But Norton and Lovett's families believe associates of Christopher were involved.

The police have yet to make an arrest in the Hirschbeck shootings.

"There's a $10,000 reward, and people still won't come forward and help us punish who stole my daughter's life," Christy Norton said. "She was a baby. She was 19. Somebody should pay for what they did to her. Somebody knows something."

Still, even knowing what happened to her daughter, Norton said, she hopes witnesses come forward to help solve the rash of shootings and killings in Buffalo over the last few weeks.

"Those people they are protecting are the people stealing their children's lives, my daughter's life," Norton said. "They need to stand up."

Buffalo police say they recognize the hazards of cooperating and that is why they promote the department's confidential TIP-CALL line: 847-2255.

Of criticism that they do not care about the people who come forward, they say that is the point of the anonymous tip line.

Mayor Byron W. Brown and top police officials Wednesday went to Massachusetts and Shields avenues, where Woods was slain by a gunman last Saturday.

"We were asking the public to come forward. In the past, these walks with the mayor have generated information and have led to the solving of homicides," Police Commissioner Daniel Derenda said.

But it is not always as simple as just persuading people to speak about what they have witnessed. Aside from the threats hanging over those who snitch, there is another problem.

> Gang warfare

The deadly wars between competing streets gangs in the drug trade produce victims -- but many of these victims are part of the violence and are loathe to cooperate.

At present, a gang based in the Fruit Belt is warring with two other gangs from the Broadway-Fillmore neighborhood and Central Park section of the city, authorities said.

The violence can go on for weeks, months and sometimes years, police say.

So how difficult is it to get cooperation?

When Vernon Hardy Jr., 24, was slain Tuesday afternoon on 18th Street, several houses from the intersection of Massachusetts Avenue, a young woman with him was also wounded. But she refuses to cooperate with police.

A day earlier, when Anthony Banks was critically wounded by gunfire on Montana Avenue near East Ferry Street, a witness told police what had happened, but he then refused to give a statement.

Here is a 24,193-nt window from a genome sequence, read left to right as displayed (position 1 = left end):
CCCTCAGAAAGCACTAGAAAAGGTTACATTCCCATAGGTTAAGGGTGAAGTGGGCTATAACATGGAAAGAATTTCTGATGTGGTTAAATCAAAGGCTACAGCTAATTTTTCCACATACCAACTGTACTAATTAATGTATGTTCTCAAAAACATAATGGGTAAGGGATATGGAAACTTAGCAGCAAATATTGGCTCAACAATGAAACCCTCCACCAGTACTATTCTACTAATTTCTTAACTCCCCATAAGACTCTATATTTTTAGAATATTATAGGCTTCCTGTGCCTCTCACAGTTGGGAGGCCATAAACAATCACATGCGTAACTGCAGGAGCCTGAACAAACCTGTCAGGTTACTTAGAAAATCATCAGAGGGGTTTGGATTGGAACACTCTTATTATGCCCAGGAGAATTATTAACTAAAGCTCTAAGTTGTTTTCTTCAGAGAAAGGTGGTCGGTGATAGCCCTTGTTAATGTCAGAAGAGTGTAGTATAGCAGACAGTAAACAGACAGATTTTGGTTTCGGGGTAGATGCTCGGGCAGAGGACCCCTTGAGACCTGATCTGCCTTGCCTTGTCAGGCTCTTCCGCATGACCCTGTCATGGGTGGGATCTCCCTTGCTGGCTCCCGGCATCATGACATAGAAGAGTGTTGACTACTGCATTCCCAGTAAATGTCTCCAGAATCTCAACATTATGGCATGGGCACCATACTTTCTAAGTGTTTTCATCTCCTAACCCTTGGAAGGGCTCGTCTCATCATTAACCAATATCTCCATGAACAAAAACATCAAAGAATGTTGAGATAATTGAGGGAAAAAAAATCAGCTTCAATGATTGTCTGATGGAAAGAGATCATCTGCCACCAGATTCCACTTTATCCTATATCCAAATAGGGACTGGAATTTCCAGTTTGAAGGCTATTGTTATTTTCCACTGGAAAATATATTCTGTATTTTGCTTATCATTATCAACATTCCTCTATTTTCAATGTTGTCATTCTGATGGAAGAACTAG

"I've lost my mind," he told investigators, while objecting.

Hoping to persuade him to assist, he was placed in handcuffs and taken to Police Headquarters, authorities said. Whether the witness cooperated is unknown.

Daniel Houston, who described himself as the best friend of Shaquille Woods, said he does not cooperate with police.

"Whatever Shaquille's baby mom wants to do, I'm right there with her," he said.

And what does Takarra Watkins want?

"Hell, yeah, I hope they catch the killer," said Watkins, eight months pregnant with Woods' son.

But would she urge anyone who knows details of the homicide to cooperate?

"It's a decision they would have to make, if they want to cooperate," Watkins said.

Trina Watkins, her mother, explained why her daughter was not insisting people provide information to police.

"You have to understand that these kids are from the streets and they honor the code of the streets," Trina Watkins said. "We want the police to do their job. We're not going to do it for them."

She added that she too lives by the rules of the street when it comes to cooperating with police:

"Hear no evil, speak no evil and see no evil."

> 'It's cool to be stupid'

And how do street cops respond to this wall of indifference and fear?

"We're living in a hip-hop, anti-establishment culture where people identify more with drug dealers and hustlers, who are doing all the wrong things," said Ferry-Fillmore District Officer William Johnson. "It's cool to be stupid."

Adherence to the code of the streets is tantamount to saying "I'm an outlaw," the 26-year police veteran said not far from Martin Luther King Park, where five people were shot, one of them fatally, on May 12.

"It's easy to say 'No snitching,' " he added, "until someone kills one of your loved ones. What we need to do is stop the ignorance."

And despite contrary opinions offered by people out on the streets, Derenda said, "A lot of good people have stepped up in the last couple years."